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Tuesday, 1 October 1935

Mr WARD (East Sydney) . - I am not satisfied with the explanation given by the Minister for Trade and Customs (Mr. White). This measure has been framed in such a way that it would lead an inexperienced member of this House to believe that the amount asked for is needed merely to cover the additional salary following the appointment of an additional Minister. The bill itself, in my opinion, has been given a wrong title. On the admission of the Minister for Trade and Customs, the appropriation of the sum asked for will allow approximately an additional £100 to go into the pockets of full Ministers already in Cabinet. This measure could therefore be better described as a bill for the increasing of Ministers' salaries. Only for the queries raised by honorable members on this side of the House, no one would have been aware of the fact that Ministers are not fighting for their colleague, the Assistant Treasurer (Mr. Casey), as they try to make out, but are really putting up a fight for themselves. Honorable members are being asked to agree that at this particular period Ministers are warranted in increasing each of their salaries by £100; but they view the claims of invalid and old-age pensioners on a different basis altogether. These are left to the mercy of the Commonwealth Statistician, because changes in the amounts of pensions arc made only on the basis of cost of living figures which are compiled by the Statistician, and in the opinion of many honorable members are more often wrong than right. The cost of living index figure must rise 100 points before pensioners become entitled to an increase of 6d. a week. Yet Ministers who .oppose the restoration of social services and who quote data with the object of showing that pensioners are better off to-day than they were previously on a higher pension, because of the alleged drop in the cost of living, are prepared to use what might be described as questionable methods in increasing their own salaries.

Sitting suspended from 6.15 to 8 p.m.

Mr WARD - The Minister for Trade and Customs (Mr. White) has informed the committee that Assistant Ministers are paid from a common pool provided by those who hold portfolios. If the Assistant Treasurer is raised to full ministerial rank, the number of Assistant Ministers will be reduced from five to four, and that will necessarily lighten the burden of providing for their remuneration. Ministers will have an additional £100 per annum, with which to pay four instead of five Assistant Ministers. The Minister for Trade and Customs quoted figures dating back to the dawn of federation, and dilated upon the increasing burden of the duties which Ministers have to discharge. He stressed the fact that members of the Cabinet are overworked. I hope when replying to the debate he will make some reference to the additional burden placed on' the general community who pay for the upkeep of Parliament, and will furnish particulars of increases of Ministers' allowances. The honorable gentleman referred to the rapidly increasing national debt, which, I understand, has mounted by over £57,000,000 in the last three years. But the most important point to be considered is the method employed by the Cabinet in this matter. I remember well the press criticism of the partial restoration of members' allowances. One newspaper made the caustic comment that members had behaved as " thieves in the night, dipping their hands into the public treasury ". The Cabinet has endeavoured to avoid similar criticism on this occasion by bringing down an apparently harmless measure, designed to raise the status of the Assistant Treasurer. The Prime Minister's colleagues have rushed into the fray to justify the proposed appointment by explaining that the Assistant Treasurer performs a number of important duties which warrant his elevation to full Cabinet rank. Not one word, however, have they said of the benefit which they are to derive. But for the vigilance of the honorable member for Hunter (Mr. James), who has ascertained that an amount out of all proportion to the increased expenditure necessary to raise the Assistant Treasurer to full Ministerial status is being provided, this Parliament and the public would not have been aware of the snide tactics that have been adopted by Ministers to increase their allowances at the expense of the general community. Evidently the Prime Minister did not welcome the invitation to explain this point to honorable members. After a very brief introduction he found business elsewhere and left the measure in charge of his Ministerial colleagues.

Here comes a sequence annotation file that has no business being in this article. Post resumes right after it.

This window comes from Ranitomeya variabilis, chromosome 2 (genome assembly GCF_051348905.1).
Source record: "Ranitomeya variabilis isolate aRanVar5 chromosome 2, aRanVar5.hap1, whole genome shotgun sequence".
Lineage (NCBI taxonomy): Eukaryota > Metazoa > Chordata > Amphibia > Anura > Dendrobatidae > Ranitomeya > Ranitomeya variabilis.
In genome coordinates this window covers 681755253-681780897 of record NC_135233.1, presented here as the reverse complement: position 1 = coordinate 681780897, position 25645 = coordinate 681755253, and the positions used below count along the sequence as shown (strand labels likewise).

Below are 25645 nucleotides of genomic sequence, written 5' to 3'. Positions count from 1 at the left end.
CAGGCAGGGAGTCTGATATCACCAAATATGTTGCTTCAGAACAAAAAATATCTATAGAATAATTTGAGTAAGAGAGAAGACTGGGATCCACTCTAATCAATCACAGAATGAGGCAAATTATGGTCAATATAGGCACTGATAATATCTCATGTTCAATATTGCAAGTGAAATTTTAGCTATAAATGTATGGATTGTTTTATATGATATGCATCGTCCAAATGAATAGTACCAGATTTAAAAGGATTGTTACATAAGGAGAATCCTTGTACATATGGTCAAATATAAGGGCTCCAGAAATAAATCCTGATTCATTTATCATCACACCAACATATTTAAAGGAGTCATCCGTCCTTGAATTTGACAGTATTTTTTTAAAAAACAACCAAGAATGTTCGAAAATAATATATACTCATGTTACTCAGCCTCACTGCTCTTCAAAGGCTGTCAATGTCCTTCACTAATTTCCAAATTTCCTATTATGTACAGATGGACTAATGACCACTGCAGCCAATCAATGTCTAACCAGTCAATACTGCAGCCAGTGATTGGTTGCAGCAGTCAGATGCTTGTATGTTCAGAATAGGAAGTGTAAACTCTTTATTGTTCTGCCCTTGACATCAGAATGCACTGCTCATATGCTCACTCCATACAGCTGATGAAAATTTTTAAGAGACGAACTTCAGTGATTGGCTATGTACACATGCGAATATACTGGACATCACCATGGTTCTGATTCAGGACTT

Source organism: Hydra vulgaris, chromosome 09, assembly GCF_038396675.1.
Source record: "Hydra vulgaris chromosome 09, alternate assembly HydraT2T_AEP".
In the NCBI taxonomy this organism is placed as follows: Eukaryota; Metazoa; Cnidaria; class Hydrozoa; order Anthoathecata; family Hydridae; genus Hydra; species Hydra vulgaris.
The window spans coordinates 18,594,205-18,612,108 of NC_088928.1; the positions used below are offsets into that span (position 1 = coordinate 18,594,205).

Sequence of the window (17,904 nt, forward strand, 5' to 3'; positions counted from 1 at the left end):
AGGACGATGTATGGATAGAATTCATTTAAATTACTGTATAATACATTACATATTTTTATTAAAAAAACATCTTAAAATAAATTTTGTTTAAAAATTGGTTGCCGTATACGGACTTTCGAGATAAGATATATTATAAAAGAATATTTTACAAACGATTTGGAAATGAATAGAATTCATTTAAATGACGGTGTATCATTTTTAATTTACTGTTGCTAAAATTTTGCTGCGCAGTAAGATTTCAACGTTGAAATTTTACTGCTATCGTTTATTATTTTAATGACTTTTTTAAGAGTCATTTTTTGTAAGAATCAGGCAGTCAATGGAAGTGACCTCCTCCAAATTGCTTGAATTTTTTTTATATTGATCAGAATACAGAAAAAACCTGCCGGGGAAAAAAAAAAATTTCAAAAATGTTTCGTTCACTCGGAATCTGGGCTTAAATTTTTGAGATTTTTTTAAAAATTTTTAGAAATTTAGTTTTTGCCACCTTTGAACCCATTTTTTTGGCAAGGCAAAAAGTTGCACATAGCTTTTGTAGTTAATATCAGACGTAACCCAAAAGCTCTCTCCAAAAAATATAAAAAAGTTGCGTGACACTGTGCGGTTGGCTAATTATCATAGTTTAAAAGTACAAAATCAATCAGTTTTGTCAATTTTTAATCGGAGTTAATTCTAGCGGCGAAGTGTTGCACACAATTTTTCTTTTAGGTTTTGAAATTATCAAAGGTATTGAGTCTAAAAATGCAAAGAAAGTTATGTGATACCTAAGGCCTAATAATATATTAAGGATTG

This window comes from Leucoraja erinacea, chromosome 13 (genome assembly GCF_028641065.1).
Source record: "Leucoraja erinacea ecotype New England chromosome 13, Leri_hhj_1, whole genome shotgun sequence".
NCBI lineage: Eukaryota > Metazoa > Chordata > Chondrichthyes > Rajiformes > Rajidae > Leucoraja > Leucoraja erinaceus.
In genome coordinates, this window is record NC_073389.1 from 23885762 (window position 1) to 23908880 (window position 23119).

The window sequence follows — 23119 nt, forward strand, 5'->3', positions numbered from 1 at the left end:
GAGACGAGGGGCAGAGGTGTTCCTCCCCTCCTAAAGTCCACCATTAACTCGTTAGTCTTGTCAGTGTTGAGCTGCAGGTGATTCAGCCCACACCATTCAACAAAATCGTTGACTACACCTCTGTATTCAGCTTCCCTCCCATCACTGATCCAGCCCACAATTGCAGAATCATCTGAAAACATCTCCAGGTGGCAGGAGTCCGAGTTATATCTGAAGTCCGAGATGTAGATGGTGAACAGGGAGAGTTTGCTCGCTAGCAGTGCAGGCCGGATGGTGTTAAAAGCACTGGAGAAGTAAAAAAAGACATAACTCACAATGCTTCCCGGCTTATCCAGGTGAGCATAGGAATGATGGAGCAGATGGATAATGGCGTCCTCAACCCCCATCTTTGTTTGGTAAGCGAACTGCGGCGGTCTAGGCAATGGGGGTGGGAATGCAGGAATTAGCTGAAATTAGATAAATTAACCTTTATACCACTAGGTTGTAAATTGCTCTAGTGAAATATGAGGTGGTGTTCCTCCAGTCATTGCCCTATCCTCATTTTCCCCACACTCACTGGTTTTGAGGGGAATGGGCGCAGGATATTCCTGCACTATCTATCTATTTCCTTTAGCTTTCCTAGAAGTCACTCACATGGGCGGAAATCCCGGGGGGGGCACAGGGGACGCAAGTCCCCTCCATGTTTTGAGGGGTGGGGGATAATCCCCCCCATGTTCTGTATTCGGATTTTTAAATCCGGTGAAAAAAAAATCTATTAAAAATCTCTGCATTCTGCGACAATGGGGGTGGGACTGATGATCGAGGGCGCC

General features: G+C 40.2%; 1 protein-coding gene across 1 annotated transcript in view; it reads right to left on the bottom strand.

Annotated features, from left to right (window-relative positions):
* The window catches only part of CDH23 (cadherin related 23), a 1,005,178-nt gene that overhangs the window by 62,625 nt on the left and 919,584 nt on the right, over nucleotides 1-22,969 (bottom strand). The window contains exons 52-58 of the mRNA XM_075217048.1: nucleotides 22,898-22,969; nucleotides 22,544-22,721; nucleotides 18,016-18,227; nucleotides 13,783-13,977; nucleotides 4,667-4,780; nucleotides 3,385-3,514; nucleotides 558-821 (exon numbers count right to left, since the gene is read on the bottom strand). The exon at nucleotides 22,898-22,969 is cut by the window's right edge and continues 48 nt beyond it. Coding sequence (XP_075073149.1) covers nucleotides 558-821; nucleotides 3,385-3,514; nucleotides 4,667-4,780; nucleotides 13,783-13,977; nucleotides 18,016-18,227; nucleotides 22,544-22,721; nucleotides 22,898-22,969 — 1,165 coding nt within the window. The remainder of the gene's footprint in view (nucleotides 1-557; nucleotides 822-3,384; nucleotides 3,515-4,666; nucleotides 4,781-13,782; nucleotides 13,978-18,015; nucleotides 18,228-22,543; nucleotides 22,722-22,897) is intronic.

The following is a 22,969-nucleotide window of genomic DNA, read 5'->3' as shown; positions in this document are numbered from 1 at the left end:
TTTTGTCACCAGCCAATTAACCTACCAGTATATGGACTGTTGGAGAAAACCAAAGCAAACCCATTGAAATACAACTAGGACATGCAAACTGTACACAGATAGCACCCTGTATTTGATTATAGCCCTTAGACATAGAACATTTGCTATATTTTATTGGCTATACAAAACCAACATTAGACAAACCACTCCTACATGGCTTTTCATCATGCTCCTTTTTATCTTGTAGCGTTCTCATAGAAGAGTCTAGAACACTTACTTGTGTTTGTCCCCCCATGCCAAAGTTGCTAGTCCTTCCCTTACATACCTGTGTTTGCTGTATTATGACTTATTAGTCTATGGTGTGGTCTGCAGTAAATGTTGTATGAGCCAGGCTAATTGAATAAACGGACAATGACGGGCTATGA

The CHAIRMAN - The honorable member's time has expired.

Motion (by Mr. James) put -

That the honorable member ha,ve leave to continue his speech.

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